NEW YORK—Optometrists and optometry students nationwide are being targeted in a far-reaching data breach involving Chase Amazon credit cards. Reports of the breach began surfacing this week from ODs and students who have received unsolicited Chase Amazon credit cards in the mail. Some say they have been notified of fraud alerts by credit monitoring services after suspected cyberattackers tried to open up accounts in cardholders’ names.

Although the source of the breach is unknown and its full scope has yet to be determined, the American Optometric Association (AOA), the American Academy of Optometry (AAO), the Association for Schools and Colleges of Optometry (ASCO), and National Board of Examiners in Optometry (NBEO) were quick to assure members that their databases have not been hacked.

In a message posted Aug. 2 on the AOA website, the organization told members, “AOA is aware of reports that suggest cyberattackers have opened or attempted to open Chase credit accounts in doctors' and students' names with some receiving denial letters or approved cards. An immediate investigation into AOA's own databases was conducted, and AOA confirms it is not the source of this potential data breach.”

Barbara L. Horn, OD, AOA secretary-treasurer, said members should feel assured that AOA employs stringent cybersecurity measures to protect personal information, and additionally, AOA neither gathers nor stores Social Security numbers.

AOA advised victims of the suspected data breach to call (888) 247-4080 (the Amazon Rewards Chase card contact number) to check and see if they have been affected, and the Chase Fraud contact number (877) 470-9042, to ensure the application is canceled and reported as fraud.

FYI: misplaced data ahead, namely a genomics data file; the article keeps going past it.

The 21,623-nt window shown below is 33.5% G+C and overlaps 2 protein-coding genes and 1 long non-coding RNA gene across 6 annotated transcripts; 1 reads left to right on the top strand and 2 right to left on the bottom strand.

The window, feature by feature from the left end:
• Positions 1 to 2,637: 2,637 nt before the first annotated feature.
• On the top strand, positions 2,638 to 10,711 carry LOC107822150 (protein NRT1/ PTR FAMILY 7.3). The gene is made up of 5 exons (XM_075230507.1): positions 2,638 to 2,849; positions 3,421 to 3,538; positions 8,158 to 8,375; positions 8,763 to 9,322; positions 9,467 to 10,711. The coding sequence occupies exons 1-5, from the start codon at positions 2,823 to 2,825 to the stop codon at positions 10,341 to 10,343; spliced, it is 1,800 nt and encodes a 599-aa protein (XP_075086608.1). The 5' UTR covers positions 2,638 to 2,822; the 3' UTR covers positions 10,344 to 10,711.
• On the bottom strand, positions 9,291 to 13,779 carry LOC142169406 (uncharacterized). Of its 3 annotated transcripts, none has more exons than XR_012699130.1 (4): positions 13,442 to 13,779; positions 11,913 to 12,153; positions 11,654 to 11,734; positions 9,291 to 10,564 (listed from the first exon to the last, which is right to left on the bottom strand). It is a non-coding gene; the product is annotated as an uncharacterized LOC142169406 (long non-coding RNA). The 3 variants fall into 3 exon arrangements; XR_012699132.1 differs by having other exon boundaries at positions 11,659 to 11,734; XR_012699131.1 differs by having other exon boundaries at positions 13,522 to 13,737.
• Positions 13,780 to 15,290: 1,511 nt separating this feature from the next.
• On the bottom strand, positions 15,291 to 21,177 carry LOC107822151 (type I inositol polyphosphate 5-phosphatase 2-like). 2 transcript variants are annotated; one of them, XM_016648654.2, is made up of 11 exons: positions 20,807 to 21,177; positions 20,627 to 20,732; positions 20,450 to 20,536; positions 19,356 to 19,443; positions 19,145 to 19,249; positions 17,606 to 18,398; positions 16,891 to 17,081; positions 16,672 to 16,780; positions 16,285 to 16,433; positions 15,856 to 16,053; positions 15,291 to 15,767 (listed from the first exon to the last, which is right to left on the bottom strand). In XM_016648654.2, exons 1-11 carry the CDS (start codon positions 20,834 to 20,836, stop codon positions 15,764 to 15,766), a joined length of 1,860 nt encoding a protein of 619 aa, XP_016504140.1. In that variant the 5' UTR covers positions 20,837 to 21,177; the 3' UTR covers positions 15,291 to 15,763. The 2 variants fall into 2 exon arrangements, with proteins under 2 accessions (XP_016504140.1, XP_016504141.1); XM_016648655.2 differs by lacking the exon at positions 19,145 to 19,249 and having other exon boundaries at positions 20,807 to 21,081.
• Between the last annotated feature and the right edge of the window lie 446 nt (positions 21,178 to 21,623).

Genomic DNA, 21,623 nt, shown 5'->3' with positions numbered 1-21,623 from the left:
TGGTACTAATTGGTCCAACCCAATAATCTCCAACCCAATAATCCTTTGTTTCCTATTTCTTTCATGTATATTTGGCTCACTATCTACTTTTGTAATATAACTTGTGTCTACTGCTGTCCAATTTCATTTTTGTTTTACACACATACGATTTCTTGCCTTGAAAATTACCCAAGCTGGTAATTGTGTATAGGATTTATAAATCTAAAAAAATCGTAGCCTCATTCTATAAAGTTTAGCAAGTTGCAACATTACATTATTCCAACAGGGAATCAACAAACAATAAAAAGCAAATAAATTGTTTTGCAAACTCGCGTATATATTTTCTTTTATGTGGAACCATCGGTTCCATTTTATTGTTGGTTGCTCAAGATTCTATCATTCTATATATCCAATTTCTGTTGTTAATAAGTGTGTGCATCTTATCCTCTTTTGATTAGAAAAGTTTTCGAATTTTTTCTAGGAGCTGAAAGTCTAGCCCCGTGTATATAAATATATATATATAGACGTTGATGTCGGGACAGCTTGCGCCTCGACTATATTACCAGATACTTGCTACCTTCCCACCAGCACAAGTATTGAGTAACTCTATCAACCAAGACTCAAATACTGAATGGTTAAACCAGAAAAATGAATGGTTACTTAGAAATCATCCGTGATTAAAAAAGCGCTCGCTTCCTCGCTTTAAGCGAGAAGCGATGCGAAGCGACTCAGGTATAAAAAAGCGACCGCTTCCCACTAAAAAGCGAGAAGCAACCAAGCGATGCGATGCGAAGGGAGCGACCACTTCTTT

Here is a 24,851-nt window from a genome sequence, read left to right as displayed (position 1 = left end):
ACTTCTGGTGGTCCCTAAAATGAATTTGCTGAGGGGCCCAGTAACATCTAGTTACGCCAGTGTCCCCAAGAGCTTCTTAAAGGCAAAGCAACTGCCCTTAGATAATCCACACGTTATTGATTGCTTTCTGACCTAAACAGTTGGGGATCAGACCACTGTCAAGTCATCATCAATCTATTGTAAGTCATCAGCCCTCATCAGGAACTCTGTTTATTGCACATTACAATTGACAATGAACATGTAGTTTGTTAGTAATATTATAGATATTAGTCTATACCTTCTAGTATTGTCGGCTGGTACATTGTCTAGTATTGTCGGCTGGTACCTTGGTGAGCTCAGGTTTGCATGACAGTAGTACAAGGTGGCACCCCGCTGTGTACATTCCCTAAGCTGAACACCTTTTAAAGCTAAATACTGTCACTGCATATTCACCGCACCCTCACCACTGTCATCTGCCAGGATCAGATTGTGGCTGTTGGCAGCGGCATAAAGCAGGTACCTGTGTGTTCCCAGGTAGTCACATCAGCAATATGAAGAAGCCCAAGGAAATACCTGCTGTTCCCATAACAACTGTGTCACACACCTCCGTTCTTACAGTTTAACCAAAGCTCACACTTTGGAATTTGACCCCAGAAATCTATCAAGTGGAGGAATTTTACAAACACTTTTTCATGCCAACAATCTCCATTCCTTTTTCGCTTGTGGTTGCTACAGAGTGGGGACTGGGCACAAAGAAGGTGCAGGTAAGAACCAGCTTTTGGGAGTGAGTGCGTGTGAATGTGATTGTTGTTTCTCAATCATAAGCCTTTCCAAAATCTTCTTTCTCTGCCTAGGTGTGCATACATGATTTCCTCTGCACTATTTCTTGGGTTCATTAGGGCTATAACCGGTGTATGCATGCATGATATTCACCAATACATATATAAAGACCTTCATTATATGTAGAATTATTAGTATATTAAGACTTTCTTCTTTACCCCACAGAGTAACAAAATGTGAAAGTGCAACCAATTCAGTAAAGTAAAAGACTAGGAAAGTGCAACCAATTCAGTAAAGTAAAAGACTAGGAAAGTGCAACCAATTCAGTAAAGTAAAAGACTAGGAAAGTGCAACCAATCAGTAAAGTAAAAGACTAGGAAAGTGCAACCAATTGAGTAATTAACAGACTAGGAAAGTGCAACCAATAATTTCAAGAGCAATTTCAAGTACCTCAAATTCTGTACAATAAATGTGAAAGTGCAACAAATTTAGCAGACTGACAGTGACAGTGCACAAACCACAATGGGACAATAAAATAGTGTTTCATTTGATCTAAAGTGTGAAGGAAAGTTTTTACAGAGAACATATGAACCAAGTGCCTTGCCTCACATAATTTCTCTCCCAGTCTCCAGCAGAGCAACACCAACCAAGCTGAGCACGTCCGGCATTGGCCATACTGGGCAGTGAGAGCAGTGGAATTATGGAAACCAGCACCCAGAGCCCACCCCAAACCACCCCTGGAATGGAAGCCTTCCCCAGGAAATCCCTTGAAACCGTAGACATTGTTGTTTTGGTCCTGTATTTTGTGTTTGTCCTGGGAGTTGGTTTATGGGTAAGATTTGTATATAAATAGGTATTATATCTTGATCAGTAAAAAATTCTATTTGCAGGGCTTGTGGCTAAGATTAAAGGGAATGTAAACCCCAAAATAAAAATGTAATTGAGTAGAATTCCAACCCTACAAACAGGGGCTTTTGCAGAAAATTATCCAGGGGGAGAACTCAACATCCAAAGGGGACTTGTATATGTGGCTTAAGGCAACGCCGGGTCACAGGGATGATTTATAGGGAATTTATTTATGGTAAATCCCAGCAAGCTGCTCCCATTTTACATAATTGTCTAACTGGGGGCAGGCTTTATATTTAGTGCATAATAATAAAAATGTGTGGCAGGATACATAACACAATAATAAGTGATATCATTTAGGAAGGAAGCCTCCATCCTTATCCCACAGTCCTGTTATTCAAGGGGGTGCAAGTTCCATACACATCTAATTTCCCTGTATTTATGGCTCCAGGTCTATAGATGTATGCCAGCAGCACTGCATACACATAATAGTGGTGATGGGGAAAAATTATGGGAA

ASCO executive director Dawn Mancuso told VMail that ASCO has conducted a review with the third-party vendors that maintain its data bases for optometry school applications and exams, and has confirmed that those data bases were not breached. “We’re trying to figure out how this happened,” said Mancuso. “We reached out to the FBI, and are communicating with the deans and presidents of the optometry schools as well as with other optometric organizations,” she said.

Mancuso also told VMail, “We received confirmation from our three vendors for our OAT (Optometry Admission Test), ORMatch (Optometry Residency Match) and OptomCAS (Optometry Centralized Application Service) programs, and none were able to find any evidence of activity that would have led to a breach of data security or the release of personal information that could fraudulently be used to open the multitudes of credit card accounts that have come to light over the last few days.

“This is a very serious issue, and ASCO and its vendors follow strict security guidelines whenever and wherever we collect sensitive personal information. We stand ready to do all we can to help the community and law enforcement officials find the source of the breach.”

The AAO posted a message on its site indicating that it does not store social security numbers in its membership or registration databases, and noted that the breach has affected many individuals who do not have records in its database.

A message posted by NBEO on its site stating that “after a thorough investigation and extensive discussions with involved parties, the NBEO has concluded that our information systems have not been compromised.”